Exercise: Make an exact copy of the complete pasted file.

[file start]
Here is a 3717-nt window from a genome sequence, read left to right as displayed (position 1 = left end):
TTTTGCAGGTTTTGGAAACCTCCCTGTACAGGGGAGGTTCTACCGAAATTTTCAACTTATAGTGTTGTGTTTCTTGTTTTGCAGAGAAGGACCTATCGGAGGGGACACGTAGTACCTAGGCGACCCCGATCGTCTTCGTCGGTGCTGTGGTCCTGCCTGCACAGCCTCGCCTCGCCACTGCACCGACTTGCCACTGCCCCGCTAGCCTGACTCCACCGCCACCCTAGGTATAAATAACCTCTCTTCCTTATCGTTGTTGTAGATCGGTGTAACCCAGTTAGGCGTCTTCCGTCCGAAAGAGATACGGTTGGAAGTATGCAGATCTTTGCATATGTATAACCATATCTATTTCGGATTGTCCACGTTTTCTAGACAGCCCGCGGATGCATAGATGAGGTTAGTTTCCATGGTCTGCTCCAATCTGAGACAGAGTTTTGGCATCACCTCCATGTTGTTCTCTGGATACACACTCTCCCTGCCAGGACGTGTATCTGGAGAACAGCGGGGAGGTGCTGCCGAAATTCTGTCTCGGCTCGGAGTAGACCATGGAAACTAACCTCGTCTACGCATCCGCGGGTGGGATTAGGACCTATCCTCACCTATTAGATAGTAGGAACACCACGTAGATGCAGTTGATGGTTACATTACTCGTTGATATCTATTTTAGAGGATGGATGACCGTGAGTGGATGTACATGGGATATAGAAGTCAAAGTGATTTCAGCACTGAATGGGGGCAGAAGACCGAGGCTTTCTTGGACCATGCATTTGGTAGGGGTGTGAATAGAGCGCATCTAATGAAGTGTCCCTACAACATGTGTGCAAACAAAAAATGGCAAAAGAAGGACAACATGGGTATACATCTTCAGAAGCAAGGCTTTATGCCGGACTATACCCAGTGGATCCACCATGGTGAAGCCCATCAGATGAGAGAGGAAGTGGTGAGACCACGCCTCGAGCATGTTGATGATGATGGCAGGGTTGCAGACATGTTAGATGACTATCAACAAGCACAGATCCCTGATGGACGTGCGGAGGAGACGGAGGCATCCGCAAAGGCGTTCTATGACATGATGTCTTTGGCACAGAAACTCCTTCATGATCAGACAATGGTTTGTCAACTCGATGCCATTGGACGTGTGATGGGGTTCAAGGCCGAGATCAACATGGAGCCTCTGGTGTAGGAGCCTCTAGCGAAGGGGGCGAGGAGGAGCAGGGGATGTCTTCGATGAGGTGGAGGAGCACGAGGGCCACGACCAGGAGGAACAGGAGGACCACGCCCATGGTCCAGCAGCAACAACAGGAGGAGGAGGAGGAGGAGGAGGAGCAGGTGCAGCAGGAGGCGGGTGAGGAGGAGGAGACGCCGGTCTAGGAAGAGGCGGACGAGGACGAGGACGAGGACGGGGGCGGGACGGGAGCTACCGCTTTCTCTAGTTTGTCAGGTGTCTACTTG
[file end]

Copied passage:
Here is a 3717-nt window from a genome sequence, read left to right as displayed (position 1 = left end):
TTTTGCAGGTTTTGGAAACCTCCCTGTACAGGGGAGGTTCTACCGAAATTTTCAACTTATAGTGTTGTGTTTCTTGTTTTGCAGAGAAGGACCTATCGGAGGGGACACGTAGTACCTAGGCGACCCCGATCGTCTTCGTCGGTGCTGTGGTCCTGCCTGCACAGCCTCGCCTCGCCACTGCACCGACTTGCCACTGCCCCGCTAGCCTGACTCCACCGCCACCCTAGGTATAAATAACCTCTCTTCCTTATCGTTGTTGTAGATCGGTGTAACCCAGTTAGGCGTCTTCCGTCCGAAAGAGATACGGTTGGAAGTATGCAGATCTTTGCATATGTATAACCATATCTATTTCGGATTGTCCACGTTTTCTAGACAGCCCGCGGATGCATAGATGAGGTTAGTTTCCATGGTCTGCTCCAATCTGAGACAGAGTTTTGGCATCACCTCCATGTTGTTCTCTGGATACACACTCTCCCTGCCAGGACGTGTATCTGGAGAACAGCGGGGAGGTGCTGCCGAAATTCTGTCTCGGCTCGGAGTAGACCATGGAAACTAACCTCGTCTACGCATCCGCGGGTGGGATTAGGACCTATCCTCACCTATTAGATAGTAGGAACACCACGTAGATGCAGTTGATGGTTACATTACTCGTTGATATCTATTTTAGAGGATGGATGACCGTGAGTGGATGTACATGGGATATAGAAGTCAAAGTGATTTCAGCACTGAATGGGGGCAGAAGACCGAGGCTTTCTTGGACCATGCATTTGGTAGGGGTGTGAATAGAGCGCATCTAATGAAGTGTCCCTACAACATGTGTGCAAACAAAAAATGGCAAAAGAAGGACAACATGGGTATACATCTTCAGAAGCAAGGCTTTATGCCGGACTATACCCAGTGGATCCACCATGGTGAAGCCCATCAGATGAGAGAGGAAGTGGTGAGACCACGCCTCGAGCATGTTGATGATGATGGCAGGGTTGCAGACATGTTAGATGACTATCAACAAGCACAGATCCCTGATGGACGTGCGGAGGAGACGGAGGCATCCGCAAAGGCGTTCTATGACATGATGTCTTTGGCACAGAAACTCCTTCATGATCAGACAATGGTTTGTCAACTCGATGCCATTGGACGTGTGATGGGGTTCAAGGCCGAGATCAACATGGAGCCTCTGGTGTAGGAGCCTCTAGCGAAGGGGGCGAGGAGGAGCAGGGGATGTCTTCGATGAGGTGGAGGAGCACGAGGGCCACGACCAGGAGGAACAGGAGGACCACGCCCATGGTCCAGCAGCAACAACAGGAGGAGGAGGAGGAGGAGGAGGAGCAGGTGCAGCAGGAGGCGGGTGAGGAGGAGGAGACGCCGGTCTAGGAAGAGGCGGACGAGGACGAGGACGAGGACGGGGGCGGGACGGGAGCTACCGCTTTCTCTAGTTTGTCAGGTGTCTACTTG